New to HR? Templates, tools and development to make you a seasoned pro in no time.
Shawn Premer shows how doing the right thing for employees leads to positive business results.
Is your employee handbook keeping up with the changing world of work? With SHRM's Employee Handbook Builder get peace of mind that your handbook is up-to-date.
Build competencies, establish credibility and advance your career—while earning PDCs—at SHRM Seminars in 12 cities across the U.S. this spring.
#SHRM18 will expand your perspective – on your organization, on your career, and on the way you approach HR. Join us in Chicago June 17-20, 2018
Members may download one copy of our sample forms and templates for your personal use within your organization. Please note that all such forms and policies should be reviewed by your legal counsel for compliance with applicable law, and should be modified to suit your organization’s culture, industry, and practices. Neither members nor non-members may reproduce such samples in any other way (e.g., to republish in a book or use for a commercial purpose) without SHRM’s permission. To request permission for specific items, click on the “reuse permissions” button on the page where you find the item.
SHRM Labor Market Outlook for Fourth Quarter 2009
Shows One in Five Employers Expect to Hire
Fifty-nine percent will hold steady and maintain staff levels
Alexandria, Va. − Roughly 20 percent of HR professionals say their companies plan to hire during the fourth quarter of 2009, according to the
Labor Market Outlook (LMO) quarterly survey by the Society for Human Resource Management (SHRM).
Only 14 percent report plans to cut jobs while the overwhelming majority surveyed — 59 percent — say their companies will maintain staff levels, keeping payrolls flat. The LMO data also show that seven percent of HR professionals are unsure of hiring plans for the fourth quarter.
“HR managers are optimistic that the economy is inching towards a recovery but are crafting cautious hiring plans with more aggressive recruitment not expected until 2010,” said Jennifer Schramm, manager of workplace trends and forecasting at SHRM.
SHRM launched the LMO during the first quarter of 2009 to track anticipated hiring trends given the recession. The LMO examines hiring and recruiting trends based on a quarterly survey of more than 400 HR professionals managing company staffing issues from a broad range of public and private entities.
Expectations for the fourth quarter of 2009 show an overall improvement over the third quarter during which 47 percent of surveyed HR respondents kept payrolls flat, 30 percent cut jobs, and 24 percent increased staff. Of the nearly one-third of employees who lost their job, senior executives were mostly spared while those laid off included managers, professionals, hourly service workers, skilled manual workers, and contract/temporary workers.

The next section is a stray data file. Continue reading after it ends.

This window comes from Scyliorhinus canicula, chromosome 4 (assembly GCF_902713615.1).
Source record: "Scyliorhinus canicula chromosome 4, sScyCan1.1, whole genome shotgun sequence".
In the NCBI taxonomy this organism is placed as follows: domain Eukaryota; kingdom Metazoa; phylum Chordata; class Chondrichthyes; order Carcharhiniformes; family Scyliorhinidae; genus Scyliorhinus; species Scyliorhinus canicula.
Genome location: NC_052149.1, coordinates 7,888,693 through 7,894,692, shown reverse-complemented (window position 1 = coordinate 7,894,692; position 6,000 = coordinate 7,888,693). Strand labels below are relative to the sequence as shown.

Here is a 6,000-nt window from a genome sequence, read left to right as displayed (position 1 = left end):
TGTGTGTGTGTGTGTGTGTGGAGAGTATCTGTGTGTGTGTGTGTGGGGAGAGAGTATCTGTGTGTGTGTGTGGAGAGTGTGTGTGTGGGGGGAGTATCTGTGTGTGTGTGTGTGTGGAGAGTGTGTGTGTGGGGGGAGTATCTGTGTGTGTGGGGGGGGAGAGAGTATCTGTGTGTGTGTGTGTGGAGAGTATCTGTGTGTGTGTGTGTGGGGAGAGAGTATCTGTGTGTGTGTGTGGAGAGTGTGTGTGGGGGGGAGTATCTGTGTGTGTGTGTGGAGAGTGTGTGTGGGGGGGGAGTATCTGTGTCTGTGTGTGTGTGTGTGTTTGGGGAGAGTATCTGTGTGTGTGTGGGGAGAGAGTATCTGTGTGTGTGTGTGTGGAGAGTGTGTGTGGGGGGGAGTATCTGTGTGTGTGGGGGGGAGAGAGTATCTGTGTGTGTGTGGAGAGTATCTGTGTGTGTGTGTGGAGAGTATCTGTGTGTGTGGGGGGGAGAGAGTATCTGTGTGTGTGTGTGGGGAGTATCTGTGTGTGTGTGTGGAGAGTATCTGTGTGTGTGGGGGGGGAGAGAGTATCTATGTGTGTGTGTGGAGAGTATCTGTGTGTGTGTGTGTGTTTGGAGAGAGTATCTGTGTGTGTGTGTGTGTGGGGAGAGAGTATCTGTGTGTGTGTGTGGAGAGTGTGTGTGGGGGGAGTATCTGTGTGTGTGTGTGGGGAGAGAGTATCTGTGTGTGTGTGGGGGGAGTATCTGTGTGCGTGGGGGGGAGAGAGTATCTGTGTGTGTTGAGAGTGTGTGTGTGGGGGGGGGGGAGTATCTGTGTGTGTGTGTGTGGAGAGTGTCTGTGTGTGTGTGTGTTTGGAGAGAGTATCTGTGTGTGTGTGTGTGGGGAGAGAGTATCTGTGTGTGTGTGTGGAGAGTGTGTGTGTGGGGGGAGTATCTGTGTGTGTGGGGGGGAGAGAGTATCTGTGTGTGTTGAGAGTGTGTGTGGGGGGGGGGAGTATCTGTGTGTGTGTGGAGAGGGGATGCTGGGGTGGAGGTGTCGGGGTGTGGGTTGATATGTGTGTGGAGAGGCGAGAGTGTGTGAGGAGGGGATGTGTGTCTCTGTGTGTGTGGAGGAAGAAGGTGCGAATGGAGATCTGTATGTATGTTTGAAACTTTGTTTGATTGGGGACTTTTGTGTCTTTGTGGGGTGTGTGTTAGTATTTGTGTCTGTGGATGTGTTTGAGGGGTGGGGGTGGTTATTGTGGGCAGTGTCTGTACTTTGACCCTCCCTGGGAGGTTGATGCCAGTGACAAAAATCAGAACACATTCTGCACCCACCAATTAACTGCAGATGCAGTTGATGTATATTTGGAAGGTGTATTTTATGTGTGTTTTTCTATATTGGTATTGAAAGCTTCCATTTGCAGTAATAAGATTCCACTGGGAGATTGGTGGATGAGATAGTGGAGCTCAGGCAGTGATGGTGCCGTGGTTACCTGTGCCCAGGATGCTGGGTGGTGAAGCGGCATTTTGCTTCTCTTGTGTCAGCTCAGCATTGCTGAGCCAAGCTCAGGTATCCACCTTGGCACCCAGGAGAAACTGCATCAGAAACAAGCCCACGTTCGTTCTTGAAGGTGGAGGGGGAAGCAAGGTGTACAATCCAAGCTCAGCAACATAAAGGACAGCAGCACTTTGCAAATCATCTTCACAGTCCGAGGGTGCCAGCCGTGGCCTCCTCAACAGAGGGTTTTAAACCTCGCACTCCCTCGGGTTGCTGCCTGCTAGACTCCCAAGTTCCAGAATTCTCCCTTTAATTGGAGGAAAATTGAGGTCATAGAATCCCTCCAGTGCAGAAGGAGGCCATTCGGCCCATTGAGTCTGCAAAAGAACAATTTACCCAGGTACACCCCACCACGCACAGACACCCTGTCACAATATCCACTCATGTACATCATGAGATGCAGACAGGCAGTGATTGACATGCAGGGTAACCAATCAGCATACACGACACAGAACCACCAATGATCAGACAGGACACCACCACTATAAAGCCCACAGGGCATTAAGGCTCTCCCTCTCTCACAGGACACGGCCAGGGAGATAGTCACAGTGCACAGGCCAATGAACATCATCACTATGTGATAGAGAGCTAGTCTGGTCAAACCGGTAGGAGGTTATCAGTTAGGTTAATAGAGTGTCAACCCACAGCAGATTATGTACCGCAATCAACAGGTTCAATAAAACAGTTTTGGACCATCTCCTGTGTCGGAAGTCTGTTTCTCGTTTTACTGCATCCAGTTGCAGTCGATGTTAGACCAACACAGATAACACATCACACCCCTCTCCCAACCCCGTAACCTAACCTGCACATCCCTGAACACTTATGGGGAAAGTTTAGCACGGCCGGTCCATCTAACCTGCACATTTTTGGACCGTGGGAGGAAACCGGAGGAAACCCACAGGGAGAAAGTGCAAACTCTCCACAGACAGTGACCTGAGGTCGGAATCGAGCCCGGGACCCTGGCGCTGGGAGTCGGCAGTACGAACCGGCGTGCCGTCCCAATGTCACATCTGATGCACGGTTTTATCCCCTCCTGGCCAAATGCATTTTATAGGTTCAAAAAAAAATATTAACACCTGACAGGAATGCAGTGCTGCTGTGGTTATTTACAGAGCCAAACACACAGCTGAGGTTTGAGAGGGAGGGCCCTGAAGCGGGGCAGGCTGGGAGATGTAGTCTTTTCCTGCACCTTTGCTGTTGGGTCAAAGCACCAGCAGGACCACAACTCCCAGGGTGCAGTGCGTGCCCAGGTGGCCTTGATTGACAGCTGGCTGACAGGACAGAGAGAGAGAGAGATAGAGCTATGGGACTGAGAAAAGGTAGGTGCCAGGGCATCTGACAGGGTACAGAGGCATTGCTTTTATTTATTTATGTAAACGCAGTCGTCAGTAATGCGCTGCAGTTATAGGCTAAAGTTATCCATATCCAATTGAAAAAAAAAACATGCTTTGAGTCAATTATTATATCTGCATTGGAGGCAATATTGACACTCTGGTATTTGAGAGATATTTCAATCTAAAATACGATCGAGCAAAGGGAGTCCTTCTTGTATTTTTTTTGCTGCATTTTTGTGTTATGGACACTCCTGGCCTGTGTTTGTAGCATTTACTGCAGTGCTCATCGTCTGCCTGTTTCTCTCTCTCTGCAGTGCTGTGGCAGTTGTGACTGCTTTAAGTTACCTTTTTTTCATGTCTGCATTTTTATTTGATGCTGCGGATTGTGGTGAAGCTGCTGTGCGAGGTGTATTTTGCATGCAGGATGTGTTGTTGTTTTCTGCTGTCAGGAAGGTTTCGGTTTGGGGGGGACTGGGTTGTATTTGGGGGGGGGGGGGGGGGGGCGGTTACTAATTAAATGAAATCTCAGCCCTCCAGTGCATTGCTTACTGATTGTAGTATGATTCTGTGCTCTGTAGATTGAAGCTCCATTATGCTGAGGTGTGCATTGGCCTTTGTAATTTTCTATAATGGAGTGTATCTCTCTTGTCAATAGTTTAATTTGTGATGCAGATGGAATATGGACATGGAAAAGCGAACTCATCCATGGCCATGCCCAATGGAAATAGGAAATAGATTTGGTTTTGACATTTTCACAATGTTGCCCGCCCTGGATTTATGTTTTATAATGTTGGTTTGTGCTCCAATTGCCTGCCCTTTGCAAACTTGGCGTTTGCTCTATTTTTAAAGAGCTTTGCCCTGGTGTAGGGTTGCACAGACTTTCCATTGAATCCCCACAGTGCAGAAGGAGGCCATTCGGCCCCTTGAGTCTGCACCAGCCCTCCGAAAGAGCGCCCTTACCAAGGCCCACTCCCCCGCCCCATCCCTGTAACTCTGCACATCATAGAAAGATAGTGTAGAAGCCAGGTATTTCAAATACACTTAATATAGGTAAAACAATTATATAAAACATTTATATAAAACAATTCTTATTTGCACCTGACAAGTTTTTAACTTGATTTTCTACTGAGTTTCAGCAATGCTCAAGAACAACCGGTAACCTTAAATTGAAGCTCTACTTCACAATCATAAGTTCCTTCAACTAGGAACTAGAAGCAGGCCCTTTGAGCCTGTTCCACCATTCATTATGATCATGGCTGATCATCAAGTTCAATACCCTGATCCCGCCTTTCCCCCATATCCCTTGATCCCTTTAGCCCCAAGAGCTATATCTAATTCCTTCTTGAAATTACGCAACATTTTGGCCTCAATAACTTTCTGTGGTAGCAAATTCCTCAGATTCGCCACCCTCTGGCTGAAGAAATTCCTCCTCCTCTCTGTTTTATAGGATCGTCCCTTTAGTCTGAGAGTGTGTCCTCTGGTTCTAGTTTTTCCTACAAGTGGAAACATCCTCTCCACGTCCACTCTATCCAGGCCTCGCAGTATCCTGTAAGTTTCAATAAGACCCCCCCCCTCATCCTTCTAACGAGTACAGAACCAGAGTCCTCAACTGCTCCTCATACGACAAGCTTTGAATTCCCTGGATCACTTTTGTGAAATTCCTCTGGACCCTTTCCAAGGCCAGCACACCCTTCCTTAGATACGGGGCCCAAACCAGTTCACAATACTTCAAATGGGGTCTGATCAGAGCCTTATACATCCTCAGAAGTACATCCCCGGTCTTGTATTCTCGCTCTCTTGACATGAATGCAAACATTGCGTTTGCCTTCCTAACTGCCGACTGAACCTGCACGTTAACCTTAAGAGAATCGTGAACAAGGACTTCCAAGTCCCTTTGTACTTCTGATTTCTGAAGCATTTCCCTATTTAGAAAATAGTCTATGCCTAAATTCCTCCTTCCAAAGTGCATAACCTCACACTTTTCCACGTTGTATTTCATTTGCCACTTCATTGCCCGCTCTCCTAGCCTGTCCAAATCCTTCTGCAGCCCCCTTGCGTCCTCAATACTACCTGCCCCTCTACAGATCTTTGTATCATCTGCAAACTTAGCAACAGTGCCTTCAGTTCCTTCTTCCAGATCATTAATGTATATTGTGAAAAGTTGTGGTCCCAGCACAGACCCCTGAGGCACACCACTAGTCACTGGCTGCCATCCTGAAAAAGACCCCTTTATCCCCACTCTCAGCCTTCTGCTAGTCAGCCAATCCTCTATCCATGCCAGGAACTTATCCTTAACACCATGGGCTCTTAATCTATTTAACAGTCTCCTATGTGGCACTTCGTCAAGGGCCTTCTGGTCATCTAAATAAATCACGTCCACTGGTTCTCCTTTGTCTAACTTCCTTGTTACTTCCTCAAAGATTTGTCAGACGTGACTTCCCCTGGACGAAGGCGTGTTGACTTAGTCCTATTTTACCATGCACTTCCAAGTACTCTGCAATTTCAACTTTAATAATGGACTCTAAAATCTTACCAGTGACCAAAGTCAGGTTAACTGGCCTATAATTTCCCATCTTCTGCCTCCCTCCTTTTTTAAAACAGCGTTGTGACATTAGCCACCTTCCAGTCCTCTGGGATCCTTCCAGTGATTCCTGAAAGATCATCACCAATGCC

A look at fourth quarter data by organizational sector shows that publicly owned for-profit companies (28 percent) plan the most hiring followed by privately owned for-profit companies (25 percent). The nonprofit sector (12 percent) and government sector (11 percent) follow.
When examined by organizational size, HR professionals in small companies (26 percent) said their organization is likely to increase staff during the fourth quarter. A similar number — 24 percent — from medium-size companies report the same.
HR professionals in large companies (11 percent) said their employers are the least likely to add jobs during the fourth quarter but the most likely (70 percent) to maintain staff levels as well as decrease staff (19 percent) compared with medium-size and small organizations.
The SHRM LMO defines small companies as those with under 100 employees and medium-sized companies as employing 100 to 499 employees. Large companies are those with more than 500 workers.
Regionally, HR professionals were unvaried in positive hiring expectations for the fourth quarter. In the Northeast, 30 percent were somewhat optimistic that there will be job growth compared with 27 percent in the Midwest, 26 percent in the West, and 24 percent in the Southeast.
Additional survey highlights are below.
Reporters may view the complete SHRM LMO at:
About the Society for Human Resource Management
The Society for Human Resource Management (SHRM) is the world’s largest association devoted to human resource management. Representing more than 250,000 members in over 140 countries, the Society serves the needs of HR professionals and advances the interests of the HR profession. Founded in 1948, SHRM has more than 575 affiliated chapters within the United States and subsidiary offices in China and India. Visit SHRM Online at
You have successfully saved this page as a bookmark.
Please confirm that you want to proceed with deleting bookmark.
You have successfully removed bookmark.
Please log in as a SHRM member before saving bookmarks.
Please sign in as a SHRM member before saving bookmarks.
Please purchase a SHRM membership before saving bookmarks.
An error has occurred
Recommended for you
Join SHRM's exclusive peer-to-peer social network
SHRM’s HR Vendor Directory contains over 3,200 companies